United States District Court, D. South Carolina, Beaufort Division
Norman E. Stoudenmire, Petitioner,
Warden of Perry Correctional Institution, Respondent.
Harwell United States District Judge.
Norman E. Stoudenmire, a state prisoner proceeding pro se,
commenced this action by filing a petition for a writ of
habeas corpus pursuant to 28 U.S.C. § 2254. See
ECF No. 1. Respondent answered and filed a motion for summary
judgment. See ECF No. 19. This matter is now before
the Court for review of the Report and Recommendation
(“R & R”) of United States Magistrate Judge
Bristow Marchant, made in accordance with 28 U.S.C. §
636(b)(1)(B) and Local Civil Rule 73.02(B)(2) (D.S.C.).
See ECF No. 31. The Magistrate Judge recommends
granting Respondent's motion for summary judgment and
dismissing Petitioner's § 2254 petition with
prejudice. Id. at p. 60.
Magistrate Judge makes only a recommendation to this Court.
The recommendation has no presumptive weight, and the
responsibility to make a final determination remains with
this Court. See Mathews v. Weber, 423 U.S. 261,
270-71 (1976). The Court is charged with making a de novo
determination of those portions of the R & R to which
specific objection is made, and the Court may accept, reject,
or modify, in whole or in part, the recommendation of the
Magistrate Judge or recommit the matter with instructions.
See 28 U.S.C. § 636(b)(1); Fed.R.Civ.P. 72(b).
party has filed objections to the R & R, and the time for
doing so has expired. In the absence of objections to the R
& R, the Court is not required to give any explanation
for adopting the Magistrate Judge's recommendations.
See Camby v. Davis, 718 F.2d 198, 199 (4th Cir.
1983). The Court reviews only for clear error in the absence
of an objection. See Diamond v. Colonial Life & Acc.
Ins. Co., 416 F.3d 310, 315 (4th Cir. 2005) (stating
that “in the absence of a timely filed objection, a
district court need not conduct de novo review, but instead
must ‘only satisfy itself that there is no clear error
on the face of the record in order to accept the
recommendation'” (quoting Fed.R.Civ.P. 72 advisory
district court must issue or deny a certificate of
appealability when it enters a final order adverse to the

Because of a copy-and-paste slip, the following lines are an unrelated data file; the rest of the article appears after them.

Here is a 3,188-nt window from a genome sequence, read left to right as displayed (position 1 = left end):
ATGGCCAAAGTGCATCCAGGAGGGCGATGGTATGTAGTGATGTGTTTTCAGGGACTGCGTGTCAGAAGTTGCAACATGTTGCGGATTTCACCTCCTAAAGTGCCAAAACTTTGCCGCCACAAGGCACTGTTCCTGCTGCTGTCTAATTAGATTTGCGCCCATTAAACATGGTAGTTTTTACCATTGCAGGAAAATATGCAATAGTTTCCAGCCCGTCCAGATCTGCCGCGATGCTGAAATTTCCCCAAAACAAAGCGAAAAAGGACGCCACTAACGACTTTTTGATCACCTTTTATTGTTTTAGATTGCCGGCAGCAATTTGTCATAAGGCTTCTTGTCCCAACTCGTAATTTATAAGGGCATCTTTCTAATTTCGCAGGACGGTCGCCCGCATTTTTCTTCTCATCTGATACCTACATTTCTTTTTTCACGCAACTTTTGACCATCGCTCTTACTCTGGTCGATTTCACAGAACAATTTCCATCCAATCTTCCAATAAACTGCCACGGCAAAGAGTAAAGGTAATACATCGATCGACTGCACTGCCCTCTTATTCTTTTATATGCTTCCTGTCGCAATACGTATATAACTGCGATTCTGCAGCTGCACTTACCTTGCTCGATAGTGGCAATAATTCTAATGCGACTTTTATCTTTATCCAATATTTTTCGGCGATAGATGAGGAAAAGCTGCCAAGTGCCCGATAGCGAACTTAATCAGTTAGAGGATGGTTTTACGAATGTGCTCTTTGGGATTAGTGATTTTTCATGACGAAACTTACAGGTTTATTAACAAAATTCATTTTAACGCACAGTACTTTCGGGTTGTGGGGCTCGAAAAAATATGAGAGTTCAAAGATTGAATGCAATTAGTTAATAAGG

applicant.” Rule 11(a) of the Rules Governing Section
2254 Cases. A certificate of appealability will not issue
absent “a substantial showing of the denial of a
constitutional right.” 28 U.S.C. § 2253(c)(2).
When the district court denies relief on the merits, a
petitioner satisfies this standard by demonstrating that
reasonable jurists would find that the court's assessment
of the constitutional claims is debatable or wrong. Slack
v. McDaniel, 529 U.S. 473, 484 (2000); see Miller-El
v. Cockrell, 537 U.S. 322, 336-38 (2003). When the
district court denies relief on procedural grounds, the
prisoner must demonstrate both that the dispositive
procedural ruling is debatable, and that the petition states
a debatable claim of the denial of a constitutional right.
Slack, 529 U.S. at 484-85. In this case, the Court
concludes that Petitioner has failed to make the requisite
showing of “the denial of a constitutional
right.” Having reviewed the record for clear error, the
Court ADOPTS the R & R [ECF No. 31]
as modified by Footnote 2
below. Accordingly, the Court
GRANTS Respondent's motion for summary
judgment [ECF No. 19] and DENIES AND
DISMISSES Petitioner's § 2254 petition
with prejudice. The Court DENIES a
certificate of appealability because Petitioner has not made
“a substantial showing of the denial of a
constitutional right” under 28 U.S.C. §
IS SO ORDERED.
 Petitioner's objections were due
by October 22, 2018. See ECF Nos. 31 &
 After addressing each of
Petitioner's ineffective assistance claims, the R & R
broadly concludes that “all of Petitioner's
ineffective assistance” claims fail for lack of
Strickland prejudice based on “the
overwhelming evidence of Petitioner's guilt presented by
the State at trial.” R & R at pp. 50-51. One of
those claims was a conflict of interest claim. See
Id. at pp. 39-42.
To the extent the R & R suggests Petitioner's
conflict of interest claim is
susceptible to a Strickland prejudice analysis based
on “overwhelming evidence, ” the Court notes this
is not the correct legal standard. Instead, the correct
standard for a conflict claim is the two-prong test set forth
in Cuyler v. Sullivan, 446 U.S. 335
(1980)-“that (1) counsel operated under ‘an
actual conflict of interest' and (2) this conflict
‘adversely affected his lawyer's
performance.'” Woodfolk v. Maynard, 857
F.3d 531, 553 (4th Cir. 2017) (quoting Cuyler, 446
U.S. at 348); see, e.g., Hoffman v. Leeke,
903 F.2d 280, 287 (4th Cir. 1990) (rejecting the notion that
a conflict of interest claim is subject to a “harmless
error” analysis). In any event, the actual portion of
the R & R specifically ...